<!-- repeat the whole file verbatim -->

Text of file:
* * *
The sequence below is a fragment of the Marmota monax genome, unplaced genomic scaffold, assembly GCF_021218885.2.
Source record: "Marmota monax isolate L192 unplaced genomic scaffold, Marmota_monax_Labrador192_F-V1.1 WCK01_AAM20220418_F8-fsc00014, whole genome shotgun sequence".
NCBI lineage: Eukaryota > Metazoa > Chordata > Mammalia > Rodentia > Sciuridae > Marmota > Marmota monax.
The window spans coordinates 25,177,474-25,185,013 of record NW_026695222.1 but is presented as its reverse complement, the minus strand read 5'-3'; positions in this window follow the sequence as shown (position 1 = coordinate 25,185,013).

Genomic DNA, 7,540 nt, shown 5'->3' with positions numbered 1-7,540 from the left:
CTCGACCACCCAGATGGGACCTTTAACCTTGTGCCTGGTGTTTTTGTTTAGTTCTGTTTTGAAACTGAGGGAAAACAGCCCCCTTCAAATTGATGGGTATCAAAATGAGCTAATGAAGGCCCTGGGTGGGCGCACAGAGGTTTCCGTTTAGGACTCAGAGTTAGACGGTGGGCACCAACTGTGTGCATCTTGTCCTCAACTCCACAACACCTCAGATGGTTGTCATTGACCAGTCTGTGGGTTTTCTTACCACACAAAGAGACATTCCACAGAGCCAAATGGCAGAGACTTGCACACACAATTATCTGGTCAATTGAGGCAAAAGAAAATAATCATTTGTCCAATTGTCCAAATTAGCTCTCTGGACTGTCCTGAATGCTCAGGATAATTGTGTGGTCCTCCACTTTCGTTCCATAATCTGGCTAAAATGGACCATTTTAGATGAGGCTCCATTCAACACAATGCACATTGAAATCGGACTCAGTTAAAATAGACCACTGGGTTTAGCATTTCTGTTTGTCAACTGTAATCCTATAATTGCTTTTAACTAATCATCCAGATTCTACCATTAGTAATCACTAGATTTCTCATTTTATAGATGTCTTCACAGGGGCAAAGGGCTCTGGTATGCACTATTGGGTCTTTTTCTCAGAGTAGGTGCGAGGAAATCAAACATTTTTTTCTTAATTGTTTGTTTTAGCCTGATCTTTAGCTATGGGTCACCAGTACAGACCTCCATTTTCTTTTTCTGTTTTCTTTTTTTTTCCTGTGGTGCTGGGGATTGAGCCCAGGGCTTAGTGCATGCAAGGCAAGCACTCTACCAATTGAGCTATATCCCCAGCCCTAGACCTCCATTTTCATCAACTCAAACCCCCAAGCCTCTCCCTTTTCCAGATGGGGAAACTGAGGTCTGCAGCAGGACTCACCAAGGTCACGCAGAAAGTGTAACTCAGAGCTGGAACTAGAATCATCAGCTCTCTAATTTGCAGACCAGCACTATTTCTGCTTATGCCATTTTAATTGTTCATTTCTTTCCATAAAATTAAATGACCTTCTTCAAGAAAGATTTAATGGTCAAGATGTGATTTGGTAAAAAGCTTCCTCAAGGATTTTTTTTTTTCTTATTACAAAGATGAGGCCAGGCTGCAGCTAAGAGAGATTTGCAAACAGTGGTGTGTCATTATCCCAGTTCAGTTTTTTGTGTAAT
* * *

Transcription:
The sequence below is a fragment of the Marmota monax genome, unplaced genomic scaffold, assembly GCF_021218885.2.
Source record: "Marmota monax isolate L192 unplaced genomic scaffold, Marmota_monax_Labrador192_F-V1.1 WCK01_AAM20220418_F8-fsc00014, whole genome shotgun sequence".
NCBI lineage: Eukaryota > Metazoa > Chordata > Mammalia > Rodentia > Sciuridae > Marmota > Marmota monax.
The window spans coordinates 25,177,474-25,185,013 of record NW_026695222.1 but is presented as its reverse complement, the minus strand read 5'-3'; positions in this window follow the sequence as shown (position 1 = coordinate 25,185,013).

Genomic DNA, 7,540 nt, shown 5'->3' with positions numbered 1-7,540 from the left:
CTCGACCACCCAGATGGGACCTTTAACCTTGTGCCTGGTGTTTTTGTTTAGTTCTGTTTTGAAACTGAGGGAAAACAGCCCCCTTCAAATTGATGGGTATCAAAATGAGCTAATGAAGGCCCTGGGTGGGCGCACAGAGGTTTCCGTTTAGGACTCAGAGTTAGACGGTGGGCACCAACTGTGTGCATCTTGTCCTCAACTCCACAACACCTCAGATGGTTGTCATTGACCAGTCTGTGGGTTTTCTTACCACACAAAGAGACATTCCACAGAGCCAAATGGCAGAGACTTGCACACACAATTATCTGGTCAATTGAGGCAAAAGAAAATAATCATTTGTCCAATTGTCCAAATTAGCTCTCTGGACTGTCCTGAATGCTCAGGATAATTGTGTGGTCCTCCACTTTCGTTCCATAATCTGGCTAAAATGGACCATTTTAGATGAGGCTCCATTCAACACAATGCACATTGAAATCGGACTCAGTTAAAATAGACCACTGGGTTTAGCATTTCTGTTTGTCAACTGTAATCCTATAATTGCTTTTAACTAATCATCCAGATTCTACCATTAGTAATCACTAGATTTCTCATTTTATAGATGTCTTCACAGGGGCAAAGGGCTCTGGTATGCACTATTGGGTCTTTTTCTCAGAGTAGGTGCGAGGAAATCAAACATTTTTTTCTTAATTGTTTGTTTTAGCCTGATCTTTAGCTATGGGTCACCAGTACAGACCTCCATTTTCTTTTTCTGTTTTCTTTTTTTTTCCTGTGGTGCTGGGGATTGAGCCCAGGGCTTAGTGCATGCAAGGCAAGCACTCTACCAATTGAGCTATATCCCCAGCCCTAGACCTCCATTTTCATCAACTCAAACCCCCAAGCCTCTCCCTTTTCCAGATGGGGAAACTGAGGTCTGCAGCAGGACTCACCAAGGTCACGCAGAAAGTGTAACTCAGAGCTGGAACTAGAATCATCAGCTCTCTAATTTGCAGACCAGCACTATTTCTGCTTATGCCATTTTAATTGTTCATTTCTTTCCATAAAATTAAATGACCTTCTTCAAGAAAGATTTAATGGTCAAGATGTGATTTGGTAAAAAGCTTCCTCAAGGATTTTTTTTTTTCTTATTACAAAGATGAGGCCAGGCTGCAGCTAAGAGAGATTTGCAAACAGTGGTGTGTCATTATCCCAGTTCAGTTTTTTGTGTAAT